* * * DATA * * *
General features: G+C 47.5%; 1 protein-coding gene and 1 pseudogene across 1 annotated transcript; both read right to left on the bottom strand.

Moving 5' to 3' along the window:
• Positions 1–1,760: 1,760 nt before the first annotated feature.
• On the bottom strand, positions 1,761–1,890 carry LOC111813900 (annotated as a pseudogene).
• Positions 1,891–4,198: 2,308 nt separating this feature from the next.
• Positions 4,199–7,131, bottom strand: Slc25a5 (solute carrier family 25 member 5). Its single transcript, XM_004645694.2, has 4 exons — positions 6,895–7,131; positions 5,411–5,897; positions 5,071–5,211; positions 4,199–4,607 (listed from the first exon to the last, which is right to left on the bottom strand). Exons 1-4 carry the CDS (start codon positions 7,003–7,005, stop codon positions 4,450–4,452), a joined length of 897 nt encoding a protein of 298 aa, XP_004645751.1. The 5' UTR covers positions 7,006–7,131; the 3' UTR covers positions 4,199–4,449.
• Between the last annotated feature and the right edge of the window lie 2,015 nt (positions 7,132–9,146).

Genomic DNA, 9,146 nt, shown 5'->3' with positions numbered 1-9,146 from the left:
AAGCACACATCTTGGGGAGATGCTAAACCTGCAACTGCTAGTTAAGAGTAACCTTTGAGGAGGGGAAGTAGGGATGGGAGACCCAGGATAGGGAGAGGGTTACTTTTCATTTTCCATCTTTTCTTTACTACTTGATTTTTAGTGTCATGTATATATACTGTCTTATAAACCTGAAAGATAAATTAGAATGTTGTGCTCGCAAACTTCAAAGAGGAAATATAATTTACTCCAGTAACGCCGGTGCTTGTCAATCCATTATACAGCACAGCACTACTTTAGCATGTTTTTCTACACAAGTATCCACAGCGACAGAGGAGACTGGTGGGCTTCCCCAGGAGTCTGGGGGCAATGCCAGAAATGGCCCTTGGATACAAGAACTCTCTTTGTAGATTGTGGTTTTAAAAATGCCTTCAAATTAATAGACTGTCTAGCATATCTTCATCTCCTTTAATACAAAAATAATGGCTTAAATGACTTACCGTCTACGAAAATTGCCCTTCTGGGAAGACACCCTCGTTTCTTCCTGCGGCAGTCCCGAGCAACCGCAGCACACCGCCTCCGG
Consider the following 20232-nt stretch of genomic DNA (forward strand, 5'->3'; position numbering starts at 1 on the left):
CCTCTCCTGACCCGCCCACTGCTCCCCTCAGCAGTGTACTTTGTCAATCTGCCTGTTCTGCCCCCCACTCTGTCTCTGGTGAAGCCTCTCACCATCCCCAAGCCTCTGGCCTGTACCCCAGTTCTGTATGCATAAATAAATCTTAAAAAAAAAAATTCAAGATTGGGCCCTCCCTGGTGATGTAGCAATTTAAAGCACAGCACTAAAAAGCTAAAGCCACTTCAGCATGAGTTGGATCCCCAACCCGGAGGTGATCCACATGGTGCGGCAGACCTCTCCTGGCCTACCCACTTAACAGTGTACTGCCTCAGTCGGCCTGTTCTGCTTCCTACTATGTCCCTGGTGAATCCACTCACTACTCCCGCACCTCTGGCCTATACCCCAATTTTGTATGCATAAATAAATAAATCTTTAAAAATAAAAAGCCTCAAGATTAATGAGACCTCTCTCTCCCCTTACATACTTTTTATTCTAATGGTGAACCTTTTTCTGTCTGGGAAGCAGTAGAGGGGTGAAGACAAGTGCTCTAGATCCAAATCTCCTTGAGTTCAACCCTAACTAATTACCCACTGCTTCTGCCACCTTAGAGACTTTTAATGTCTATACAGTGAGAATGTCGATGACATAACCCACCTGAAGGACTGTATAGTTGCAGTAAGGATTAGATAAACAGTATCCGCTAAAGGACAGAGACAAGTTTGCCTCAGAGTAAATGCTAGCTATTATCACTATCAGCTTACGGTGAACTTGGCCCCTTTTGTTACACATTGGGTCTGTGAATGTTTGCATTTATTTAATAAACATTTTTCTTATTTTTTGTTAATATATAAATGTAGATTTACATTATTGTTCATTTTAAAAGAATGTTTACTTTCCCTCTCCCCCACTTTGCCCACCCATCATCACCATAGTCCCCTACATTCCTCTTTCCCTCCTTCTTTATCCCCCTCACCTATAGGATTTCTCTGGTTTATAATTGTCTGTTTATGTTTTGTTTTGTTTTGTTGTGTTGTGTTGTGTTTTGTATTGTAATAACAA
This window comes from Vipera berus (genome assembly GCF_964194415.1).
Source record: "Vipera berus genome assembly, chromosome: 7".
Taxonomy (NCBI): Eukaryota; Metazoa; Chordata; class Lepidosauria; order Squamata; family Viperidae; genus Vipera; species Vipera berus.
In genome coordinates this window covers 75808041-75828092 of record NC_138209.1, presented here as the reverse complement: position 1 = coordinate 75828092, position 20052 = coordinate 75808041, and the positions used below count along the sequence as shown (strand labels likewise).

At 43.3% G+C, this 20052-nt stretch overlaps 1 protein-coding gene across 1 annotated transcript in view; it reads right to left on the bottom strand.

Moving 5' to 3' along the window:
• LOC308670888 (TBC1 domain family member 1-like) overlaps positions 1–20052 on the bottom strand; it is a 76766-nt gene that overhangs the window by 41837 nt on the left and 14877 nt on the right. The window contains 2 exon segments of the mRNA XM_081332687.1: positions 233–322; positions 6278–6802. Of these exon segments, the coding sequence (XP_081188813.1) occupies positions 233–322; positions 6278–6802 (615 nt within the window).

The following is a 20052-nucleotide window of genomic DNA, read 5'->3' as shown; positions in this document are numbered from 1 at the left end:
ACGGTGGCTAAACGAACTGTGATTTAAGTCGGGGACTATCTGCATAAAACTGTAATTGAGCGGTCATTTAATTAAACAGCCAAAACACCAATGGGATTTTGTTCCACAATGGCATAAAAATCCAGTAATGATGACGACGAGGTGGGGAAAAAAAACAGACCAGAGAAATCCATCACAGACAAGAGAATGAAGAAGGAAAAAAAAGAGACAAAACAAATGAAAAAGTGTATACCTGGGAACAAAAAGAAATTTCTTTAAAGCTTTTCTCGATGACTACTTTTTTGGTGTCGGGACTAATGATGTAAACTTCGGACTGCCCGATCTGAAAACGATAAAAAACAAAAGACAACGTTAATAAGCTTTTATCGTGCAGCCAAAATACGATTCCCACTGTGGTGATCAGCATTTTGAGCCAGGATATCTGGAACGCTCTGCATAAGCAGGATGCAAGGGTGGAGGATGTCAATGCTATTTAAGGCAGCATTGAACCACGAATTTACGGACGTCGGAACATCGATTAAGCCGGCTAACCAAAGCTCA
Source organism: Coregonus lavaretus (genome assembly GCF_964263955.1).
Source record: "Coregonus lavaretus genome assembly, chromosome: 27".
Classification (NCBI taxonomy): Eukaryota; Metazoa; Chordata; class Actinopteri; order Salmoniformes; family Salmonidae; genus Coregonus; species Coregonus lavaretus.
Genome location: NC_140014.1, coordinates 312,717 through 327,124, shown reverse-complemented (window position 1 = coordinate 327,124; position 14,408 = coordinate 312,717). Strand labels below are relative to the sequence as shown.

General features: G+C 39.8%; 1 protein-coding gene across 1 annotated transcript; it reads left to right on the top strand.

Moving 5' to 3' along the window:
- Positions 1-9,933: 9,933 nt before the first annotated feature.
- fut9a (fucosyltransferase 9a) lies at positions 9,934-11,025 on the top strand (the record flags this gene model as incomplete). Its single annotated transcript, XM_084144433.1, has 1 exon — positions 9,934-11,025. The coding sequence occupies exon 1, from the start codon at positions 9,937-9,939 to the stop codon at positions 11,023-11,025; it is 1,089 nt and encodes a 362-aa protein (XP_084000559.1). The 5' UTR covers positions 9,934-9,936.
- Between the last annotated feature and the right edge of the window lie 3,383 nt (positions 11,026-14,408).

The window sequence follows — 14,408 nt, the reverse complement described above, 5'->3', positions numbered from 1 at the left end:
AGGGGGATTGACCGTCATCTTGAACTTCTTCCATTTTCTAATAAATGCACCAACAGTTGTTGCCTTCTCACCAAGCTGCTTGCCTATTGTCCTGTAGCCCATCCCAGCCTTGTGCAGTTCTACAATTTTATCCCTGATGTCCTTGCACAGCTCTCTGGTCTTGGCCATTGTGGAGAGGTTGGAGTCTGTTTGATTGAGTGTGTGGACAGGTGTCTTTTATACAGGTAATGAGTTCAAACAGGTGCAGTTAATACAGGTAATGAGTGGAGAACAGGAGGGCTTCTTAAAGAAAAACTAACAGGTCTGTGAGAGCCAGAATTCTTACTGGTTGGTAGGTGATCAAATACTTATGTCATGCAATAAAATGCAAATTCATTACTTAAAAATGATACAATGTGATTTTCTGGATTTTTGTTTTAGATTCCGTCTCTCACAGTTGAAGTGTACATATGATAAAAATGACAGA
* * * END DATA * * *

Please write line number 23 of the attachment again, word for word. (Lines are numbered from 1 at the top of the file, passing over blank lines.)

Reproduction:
Classification (NCBI taxonomy): Eukaryota; Metazoa; Chordata; class Actinopteri; order Salmoniformes; family Salmonidae; genus Coregonus; species Coregonus lavaretus.